Sydney has some of the highest land prices in the world. Even a successful young couple like Domenic Alvaro (a principal prolific architecture firm, Woods Baggot) and his partner Sue Bassett can be priced out of the market. Luckily for Domenic, his architectural background helped him to see potential in a tiny inner-city site that many others missed. The site was once a car-park for three cars. At just 6 x 7 meters, the site is barely the size on an average suburban double car garage. But Domenic realized that the area lent itself to multistory development. And by building up, he would be able to fit in everything you would find in a luxury apartment -- as long as you don't mind stairs!
The result of Domenic's foresight is a five story home. Each level contains another 'room' in the apartment -- a garage on the ground floor, bedroom and en-suite bathroom on the first floor, kitchen and dining on the second floor, intimate lounge on the third floor and an office and roof top garden with spectacular views of Sydney city to reward yourself with on the fourth floor. Ultimately the vertical apartment has it all -- it's a modern home with great views, connection to the outdoors and a stellar inner-city location.
Kitchen and dining area
View over Sydney
Window to the View
Large sliding windows open the home to light and air. The windows are glazed with low-e glass to help reduce solar heat gain while still making the most of the views.
Fun to Ascend
As you ascend through the home new rooms and views open up to you -- you barely notice all those steps!
Stair for Light, Air (and Climbing)
The narrow stair that rises through the home is cantilevered from the concrete structure -- giving it the appearance of floating. This allows light and air to penetrate between levels to make the home feel more spacious and airy. It also helps acoustically -- allowing Sue to shout, "bring me a glass of water when you come up" for Domenic to hear in the kitchen.
Precast concrete exterior
The building is constructed from precast concrete panels, protecting it from the gritty inner-city lifestyle. The concrete structure was erected in just four days(!) and had a number of economical and efficiency benefits which helped to reduce costs:
“Built entirely from high quality precast concrete (including floors), fabricated off site and erected on site over a four-day period. Wall and floor panels, cast in provisions for stairs, balustrades, windows and light fittings were produced off site, minimizing on-site construction time and disturbance to the surrounding neighbourhood.” -- Domenic Alvaro (via ArchitectureAU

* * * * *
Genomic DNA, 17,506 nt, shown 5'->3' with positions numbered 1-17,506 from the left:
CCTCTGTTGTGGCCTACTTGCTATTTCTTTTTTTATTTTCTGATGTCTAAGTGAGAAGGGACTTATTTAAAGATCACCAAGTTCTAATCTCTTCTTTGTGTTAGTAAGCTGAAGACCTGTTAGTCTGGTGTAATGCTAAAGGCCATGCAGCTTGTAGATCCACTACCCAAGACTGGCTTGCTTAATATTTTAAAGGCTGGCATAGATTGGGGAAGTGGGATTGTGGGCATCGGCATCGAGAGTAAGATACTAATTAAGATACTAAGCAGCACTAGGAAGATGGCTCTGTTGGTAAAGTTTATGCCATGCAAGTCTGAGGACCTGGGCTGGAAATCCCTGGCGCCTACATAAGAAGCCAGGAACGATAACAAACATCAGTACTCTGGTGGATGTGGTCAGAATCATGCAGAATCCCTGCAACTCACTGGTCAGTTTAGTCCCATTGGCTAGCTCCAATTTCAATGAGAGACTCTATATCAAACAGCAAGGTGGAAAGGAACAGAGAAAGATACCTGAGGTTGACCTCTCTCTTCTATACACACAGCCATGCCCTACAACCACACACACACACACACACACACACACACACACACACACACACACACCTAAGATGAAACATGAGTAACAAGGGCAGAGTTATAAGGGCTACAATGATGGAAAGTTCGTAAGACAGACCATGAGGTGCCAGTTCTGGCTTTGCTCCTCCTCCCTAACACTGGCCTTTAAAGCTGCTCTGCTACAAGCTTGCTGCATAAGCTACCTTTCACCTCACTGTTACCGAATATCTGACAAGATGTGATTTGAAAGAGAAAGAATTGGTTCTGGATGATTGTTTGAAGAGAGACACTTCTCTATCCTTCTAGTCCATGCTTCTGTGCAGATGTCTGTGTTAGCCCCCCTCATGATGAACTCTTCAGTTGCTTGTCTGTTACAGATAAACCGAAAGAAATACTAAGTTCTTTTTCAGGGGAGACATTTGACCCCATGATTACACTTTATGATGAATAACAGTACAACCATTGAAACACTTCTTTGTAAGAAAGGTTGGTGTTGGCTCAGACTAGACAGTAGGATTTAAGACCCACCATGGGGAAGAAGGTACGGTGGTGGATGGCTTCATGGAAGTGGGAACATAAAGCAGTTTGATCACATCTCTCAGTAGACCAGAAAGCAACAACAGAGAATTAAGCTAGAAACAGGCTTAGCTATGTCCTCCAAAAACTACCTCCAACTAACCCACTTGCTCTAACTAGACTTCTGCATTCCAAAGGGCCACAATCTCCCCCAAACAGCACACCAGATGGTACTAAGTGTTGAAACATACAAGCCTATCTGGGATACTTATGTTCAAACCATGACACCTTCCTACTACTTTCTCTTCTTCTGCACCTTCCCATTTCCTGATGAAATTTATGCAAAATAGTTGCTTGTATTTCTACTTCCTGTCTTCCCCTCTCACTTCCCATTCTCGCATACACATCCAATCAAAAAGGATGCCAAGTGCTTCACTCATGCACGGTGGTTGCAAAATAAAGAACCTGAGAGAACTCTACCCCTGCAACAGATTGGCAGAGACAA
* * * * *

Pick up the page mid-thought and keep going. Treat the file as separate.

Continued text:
Bedroom and en-suite bathroom level
Study and rooftop garden
The level of light gradually increases as you move up through the house. The lower level garage and bedroom are sensibly darker. But with the increasing light, a sense of growing anticipation builds. Thankfully, you're not disappointed once you get to the top. A generous outdoor space with lush green planting crowns the house -- taking in spectacular views of inner-city Sydney. This all important outdoor space is something that so many apartments lack - it feels luxurious in this gritty urban context.
Ground Floor Plan: Garage and powder room.
First Floor Plan: Bedroom and en-suite bathroom.
Second Floor Plan: Kitchen and dining area.
Third Floor Plan: Lounge room.
Fourth Floor Plan: Study and rooftop garden.
Small House is an ingenious response to an all too common problem -- land scarcity and housing affordability, particularly in well-serviced inner city areas. If even hard working, successful young people can't afford to buy in the city, we've got a serious problem. Luckily we have imaginative people like Domenic who are able to question conventional thinking on planning and density in inner city areas and offer viable alternatives. Hopefully in the future we'll see fewer car-parks and more space efficient inner-city apartments like this taking their place.
To see another home that grew up instead of out, take a look at HOUSE House. Or, how about another tiny house made completely out of concrete?